Army Reveals Afghan Biometric ID Plan; Millions Scanned, Carded by May
Scanning prisoners’ irises is just Step 1. In Afghanistan, local and NATO forces are amassing biometric dossiers on hundreds of thousands of cops, crooks, soldiers, insurgents and ordinary citizens. And now, with NATO’s backing, the Kabul government is putting together a plan to issue biometrically backed identification cards to 1.65 million Afghans by next May.

DARPA plans tools to lighten load of battlefield data
The Defense Advanced Research Projects Agency’s Insight program plans to create an automated system that helps human analysts by blending together sensor feeds from a variety of platforms and sources.

Exoskeletons, Robo Rats and Synthetic Skin: The Pentagon’s Cyborg Army
Eyes that are alert and steady. Skin that’s sensitive to the touch. Arms that bend and grasp. To an unknowing observer, troops in the next-generation military might look much like today’s.

But those eyes are veiled by self-assembling contact lenses that transmit text messages and take blood pressure readings. That skin is made up of nanowires laid onto flexible rubber. And the arm underneath? A prosthetic — controlled by brain implant.

Marines harness the sun
Company I of the 3rd Battalion, 5th Marine Regiment, based at Camp Pendleton, Calif., will deploy with seven Ground Renewable Expeditionary Energy Systems (GREENS). Produced by the Naval Surface Warfare Center’s Carderock Division in Maryland, each GREENS can provide up to 300 watts of power, making it an alternative to a small conventional generator.

Self-Aiming Sniper Rifles Coming Next Year
Using the One-Shot system, under development by the Defense Advanced Research Projects Agency (DARPA), a new electro-optical system will calculate the ballistics for him, telling him where to aim and ensuring a perfect shot — no matter the weather conditions.

The Future Today: Robot Jetpacks in the Works
The Martin Aircraft Company, makers of the world’s only commercial jetpack, has built an unmanned version of the device that can be launched from the back of a pickup truck, ferry supplies to troops, monitor a battlefield, and even scan a war zone for improvised explosive devices.

Russia Vows to Help Venezuela Build Nuclear Power Plant
Venezuelan President Hugo Chavez reached a deal with Russia on Friday to build the South American country’s first nuclear plant, as questions arose why a nation rich in oil and gas would feel the need to venture into nuclear energy.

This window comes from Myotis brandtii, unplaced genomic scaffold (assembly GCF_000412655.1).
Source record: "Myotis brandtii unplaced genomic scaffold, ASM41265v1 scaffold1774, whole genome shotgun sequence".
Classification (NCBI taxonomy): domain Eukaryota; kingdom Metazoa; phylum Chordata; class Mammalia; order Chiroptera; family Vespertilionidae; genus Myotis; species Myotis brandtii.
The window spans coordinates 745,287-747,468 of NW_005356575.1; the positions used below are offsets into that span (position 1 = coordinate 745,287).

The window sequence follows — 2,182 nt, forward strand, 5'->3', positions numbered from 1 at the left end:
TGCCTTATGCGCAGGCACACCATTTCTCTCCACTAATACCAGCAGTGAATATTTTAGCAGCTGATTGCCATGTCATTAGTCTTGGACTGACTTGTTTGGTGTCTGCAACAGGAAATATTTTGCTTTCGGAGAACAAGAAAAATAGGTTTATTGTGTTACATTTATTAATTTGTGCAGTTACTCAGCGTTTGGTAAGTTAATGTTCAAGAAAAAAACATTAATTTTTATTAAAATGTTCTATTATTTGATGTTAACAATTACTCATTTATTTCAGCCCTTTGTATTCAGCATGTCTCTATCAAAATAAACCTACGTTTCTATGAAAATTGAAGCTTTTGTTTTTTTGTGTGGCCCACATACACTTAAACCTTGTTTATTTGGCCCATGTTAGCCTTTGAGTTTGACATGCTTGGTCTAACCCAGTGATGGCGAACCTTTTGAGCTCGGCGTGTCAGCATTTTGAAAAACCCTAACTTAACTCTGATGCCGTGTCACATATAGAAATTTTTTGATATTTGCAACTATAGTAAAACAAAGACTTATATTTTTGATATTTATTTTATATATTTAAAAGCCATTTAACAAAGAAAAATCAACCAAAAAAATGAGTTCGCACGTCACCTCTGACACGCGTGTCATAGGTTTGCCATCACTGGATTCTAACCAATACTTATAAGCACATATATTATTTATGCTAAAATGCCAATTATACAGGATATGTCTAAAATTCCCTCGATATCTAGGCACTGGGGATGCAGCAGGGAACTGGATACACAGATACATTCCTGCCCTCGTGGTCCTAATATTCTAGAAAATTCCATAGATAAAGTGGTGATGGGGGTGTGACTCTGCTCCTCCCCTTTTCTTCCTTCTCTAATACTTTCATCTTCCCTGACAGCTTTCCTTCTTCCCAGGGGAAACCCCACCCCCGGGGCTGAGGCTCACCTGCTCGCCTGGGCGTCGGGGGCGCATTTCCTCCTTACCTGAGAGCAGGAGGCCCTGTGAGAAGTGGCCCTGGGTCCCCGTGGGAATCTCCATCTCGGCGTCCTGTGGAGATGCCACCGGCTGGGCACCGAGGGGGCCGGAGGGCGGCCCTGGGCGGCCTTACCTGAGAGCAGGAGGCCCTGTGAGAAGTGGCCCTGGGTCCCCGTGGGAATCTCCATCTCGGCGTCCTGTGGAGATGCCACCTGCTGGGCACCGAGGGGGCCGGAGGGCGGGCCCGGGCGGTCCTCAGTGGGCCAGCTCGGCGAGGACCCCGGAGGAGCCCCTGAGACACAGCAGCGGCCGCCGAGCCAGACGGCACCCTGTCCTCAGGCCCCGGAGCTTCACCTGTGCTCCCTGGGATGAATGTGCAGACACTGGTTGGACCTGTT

Microsoft wants to add Billions of Clients to your Network

That’s the news from Microsoft last week during the Embedded Systems Conference in San José, California. Windows 7 Embedded Standard 7 is now in the RTM stage. This means a whole lot more devices will be available for network connectivity. According to an article on The Register, IT professionals will be ‘blessed’ with the ‘opportunity’ to connect and mannage these devices.

“For an IT professional, it’s now becoming critical that you think through how to be able to manage, provision, monitor, and provide security to [embedded] devices just like you do today with a laptop or a PC,” says Kevin Dallas, GM of Microsft’s embedded unit. “That’s the radical change that is starting to happen, and that’s the future that we’re building to.”

Dallas’ suggestion that you add embedded devices to your worry list is due to the fact that Windows Embedded Standard 7 is in essence a “componentized” version of Windows 7 that can provide all the internet connectivity of that operating system. And when your share of billions of internet-capable embedded devices start to communicate with your company’s servers, you’ll be the one who’ll be told to manage them.

Estimates are that their will be around 15 billion embedded devices by 2015 and 40 billion by the year 2020. Windows 7 Embedded is actually Windows 7 broken down into a couple hundred components that vendors can pick and choose from to create custom solutions. This includes network and SQL connectivity.

“All the benefits of Windows 7 in the PC, laptop, netbook, and server arena can now be extended into the specialized devices space, into the embedded space.”

The good news, from Dallas’ point of view, is that since Windows Embedded Standard 7 is at heart Windows 7, all of the Microsoft back-end services that IT pros now use will be available to manage embedded devices.

“These devices need to connect seamlessly to back-end services. These services can range from management, to System Center, be able to participate in an Active Directory so you can set policies, you can push out software updates,” Dallas said.

I hope Microsoft really focuses on security with Windows Embedded 7. Some nefarious groups may be salivating at the chance of multiple new targets on your network running a componentized version of an operating system. Especially with the fact that Internet Explorer was recently hacked in two minutes at a security conference. I am curious too how the units will get Windows updates and security patches….

But if they do it right, Windows 7 Embedded clients will have a much smaller attack surface and be more secure than a standard pc. Time will tell. For more information see The Register.